The first reaction to Israeli filmmaker Nadav Lapid's statement on 'The Kashmir Files' was that of shock and disdain. How could a tragedy be termed as 'vulgar' and pain as 'propaganda'?
Questions at Lapid's intentions and his comprehension of a tragedy stands manifested by the kind of remarks that he made at the 53rd International Film Festival of India (IFFI). Perhaps he did not know what happened in Kashmir three decades ago and what is happening there till date.
What he remarked in Goa cannot be dismissed by any means.
A video from the festival that went viral on social media saw Lapid saying, "We saw seven films in the debutant competition, and 15 films in the international competition, the front window of the festival. 14 out of them had cinematic qualities, defaults and evoked vivid discussions?
"All of us were disturbed and shocked by the 15th film, 'The Kashmir Files'. That felt like a propaganda, vulgar movie, inappropriate for an artistic competitive section of such a prestigious film festival.
"I feel totally comfortable openly sharing these feelings here with you at this stage. In the spirit of this festival, we can surely also accept a critical discussion, which is essential for art and life."
What is essential for art and life? Certainly, criticality is acceptable, but not at the cost of someone else's life and pain. What B.K. Ganjoo went through when bullets were pumped into the drum he was hiding in at his home in Srinagar's Chotta Bazar on March 19, 1990, Lapid must go through the pain since a film director lives through scenes before making the actors enact.
When Girija Tickoo, a librarian at a University who had gone to collect her paycheck, was kidnapped, tortured, gang-raped, and then brutally murdered by cutting her alive with a saw. Lapid must talk to her family to understand the 'vulgarity' of the crime perpetrated by her own Muslim office colleagues.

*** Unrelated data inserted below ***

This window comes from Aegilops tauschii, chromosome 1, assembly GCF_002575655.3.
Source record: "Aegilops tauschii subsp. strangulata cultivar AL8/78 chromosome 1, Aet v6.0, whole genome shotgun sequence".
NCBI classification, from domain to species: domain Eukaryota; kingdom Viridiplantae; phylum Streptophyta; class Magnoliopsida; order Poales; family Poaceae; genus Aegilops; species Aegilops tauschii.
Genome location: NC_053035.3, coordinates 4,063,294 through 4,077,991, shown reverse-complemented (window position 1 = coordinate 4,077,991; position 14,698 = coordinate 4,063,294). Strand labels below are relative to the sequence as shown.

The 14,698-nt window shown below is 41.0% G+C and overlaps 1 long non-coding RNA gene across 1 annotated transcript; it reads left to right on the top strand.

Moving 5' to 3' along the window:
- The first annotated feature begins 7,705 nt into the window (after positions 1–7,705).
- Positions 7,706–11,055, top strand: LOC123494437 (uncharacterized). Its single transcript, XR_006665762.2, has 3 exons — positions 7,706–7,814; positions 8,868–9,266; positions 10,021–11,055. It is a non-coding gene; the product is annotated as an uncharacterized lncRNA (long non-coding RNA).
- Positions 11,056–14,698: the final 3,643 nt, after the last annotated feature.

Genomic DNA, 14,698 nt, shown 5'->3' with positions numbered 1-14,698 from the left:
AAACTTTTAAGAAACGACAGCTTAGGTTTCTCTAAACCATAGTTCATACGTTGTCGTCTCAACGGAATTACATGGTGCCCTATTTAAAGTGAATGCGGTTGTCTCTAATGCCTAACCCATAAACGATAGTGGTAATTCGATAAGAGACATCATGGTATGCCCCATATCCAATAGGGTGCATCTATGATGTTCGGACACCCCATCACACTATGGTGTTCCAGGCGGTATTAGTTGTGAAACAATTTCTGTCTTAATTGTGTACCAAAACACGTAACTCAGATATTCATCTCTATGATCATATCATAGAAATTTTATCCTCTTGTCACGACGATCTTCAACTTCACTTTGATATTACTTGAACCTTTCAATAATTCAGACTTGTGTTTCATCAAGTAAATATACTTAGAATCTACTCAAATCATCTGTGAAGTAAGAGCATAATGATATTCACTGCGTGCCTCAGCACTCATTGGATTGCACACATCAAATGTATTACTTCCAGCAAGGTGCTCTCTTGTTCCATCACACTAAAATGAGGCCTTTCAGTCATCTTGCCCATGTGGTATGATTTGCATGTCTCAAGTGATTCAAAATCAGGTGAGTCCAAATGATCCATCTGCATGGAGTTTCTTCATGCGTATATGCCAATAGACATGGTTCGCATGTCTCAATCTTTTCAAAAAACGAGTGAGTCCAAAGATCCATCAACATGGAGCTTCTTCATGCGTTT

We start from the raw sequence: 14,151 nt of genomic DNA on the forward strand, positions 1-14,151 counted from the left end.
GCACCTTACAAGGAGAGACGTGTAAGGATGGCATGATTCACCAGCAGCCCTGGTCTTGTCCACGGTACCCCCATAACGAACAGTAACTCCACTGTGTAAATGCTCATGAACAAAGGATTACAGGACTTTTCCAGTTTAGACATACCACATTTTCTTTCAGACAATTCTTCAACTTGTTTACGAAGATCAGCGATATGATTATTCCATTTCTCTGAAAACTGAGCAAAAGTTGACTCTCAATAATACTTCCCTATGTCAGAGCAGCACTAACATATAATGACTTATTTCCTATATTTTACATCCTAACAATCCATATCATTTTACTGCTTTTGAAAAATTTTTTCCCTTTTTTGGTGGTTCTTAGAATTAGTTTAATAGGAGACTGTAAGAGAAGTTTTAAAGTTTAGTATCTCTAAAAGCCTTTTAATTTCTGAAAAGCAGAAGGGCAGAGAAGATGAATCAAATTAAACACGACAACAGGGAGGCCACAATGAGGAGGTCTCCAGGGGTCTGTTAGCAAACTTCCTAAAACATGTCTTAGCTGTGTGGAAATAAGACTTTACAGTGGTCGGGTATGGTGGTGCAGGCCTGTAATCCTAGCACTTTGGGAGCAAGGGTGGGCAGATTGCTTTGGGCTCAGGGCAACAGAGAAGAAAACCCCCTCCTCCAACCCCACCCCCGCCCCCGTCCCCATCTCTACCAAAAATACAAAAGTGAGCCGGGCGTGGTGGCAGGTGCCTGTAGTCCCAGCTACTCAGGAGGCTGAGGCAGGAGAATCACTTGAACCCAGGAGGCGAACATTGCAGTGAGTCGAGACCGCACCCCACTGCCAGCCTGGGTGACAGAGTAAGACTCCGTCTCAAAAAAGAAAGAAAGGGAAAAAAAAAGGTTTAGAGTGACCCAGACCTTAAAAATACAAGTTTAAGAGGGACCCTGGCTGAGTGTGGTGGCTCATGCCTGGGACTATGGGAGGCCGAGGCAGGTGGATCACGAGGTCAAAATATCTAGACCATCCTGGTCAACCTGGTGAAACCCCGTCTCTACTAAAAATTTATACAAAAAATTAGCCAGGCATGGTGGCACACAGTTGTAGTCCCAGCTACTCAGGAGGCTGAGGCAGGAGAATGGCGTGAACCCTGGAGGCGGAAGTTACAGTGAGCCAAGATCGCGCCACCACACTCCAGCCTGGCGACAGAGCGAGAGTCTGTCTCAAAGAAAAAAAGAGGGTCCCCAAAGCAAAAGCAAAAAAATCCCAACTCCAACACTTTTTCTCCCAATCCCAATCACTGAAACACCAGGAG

Noted Kashmiri writer Sarwanand Koul Premi and his son, Verinder Koul, 27, were tortured and brutally killed by militants in April 1990 after they were abducted from their home in Soaf Shali village of Anantnag district. Can Lapid go to the village and find the truth himself?
The Israeli filmmaker can also visit the Nadimarg and Wandhama villages in Kashmir, which continue to be haunted by the cries of the Kashmiri Pandits who were lined up and shot dead one after the other. Wandhama massacre took place on January 26, 1998 in which 23 KPs were killed, and Nadimarg attack happened on March 23, 2004 in which 24 including two children were shot dead.
Perhaps, Lapid can get good reels in shooting abandoned homes of lakhs of Kashmiri Pandits.
He can visit the thousands of displaced KPs who continue to live in misery in the migrant camps in Jammu.
Lapid can surely find art and life in the dilapidated houses in Kashmir and struggles in Jammu and elsewhere.
His comments have created a storm with even the jury board of the 53rd International Film Festival of India distancing itself from its chief, Israeli filmmaker Nadav Lapid's comments on 'The Kashmir Files' and terming them "his personal opinion".
Israel's ambassador to India Naor Gilon publicly denounced the filmmaker and also apologised to India in an "open letter" on Twitter. He equated the film on the exile of the Pandit community from the Kashmir Valley with Steven Spielberg's Holocaust classic Schindler's List and urged Lapid to 'justify' his criticism.
Lapid's criticism is far and wide but it reflects the apathy of a whole big system that includes the human rights bodies in and outside the country which have failed to take up the plight of the persecuted Kashmir's minorities. Why? The answer is equally baffling, much like what Lapid perceived about the film.
Lapid needs to understand why would lakhs of people from one community en masse leave their homes to live as refugees.
By terming the pain of Kashmiri Pandits vulgar and propaganda, Lapid has only exposed his own intellectual capacities.
(Deepika Bhan can be contacted at email@example.com)
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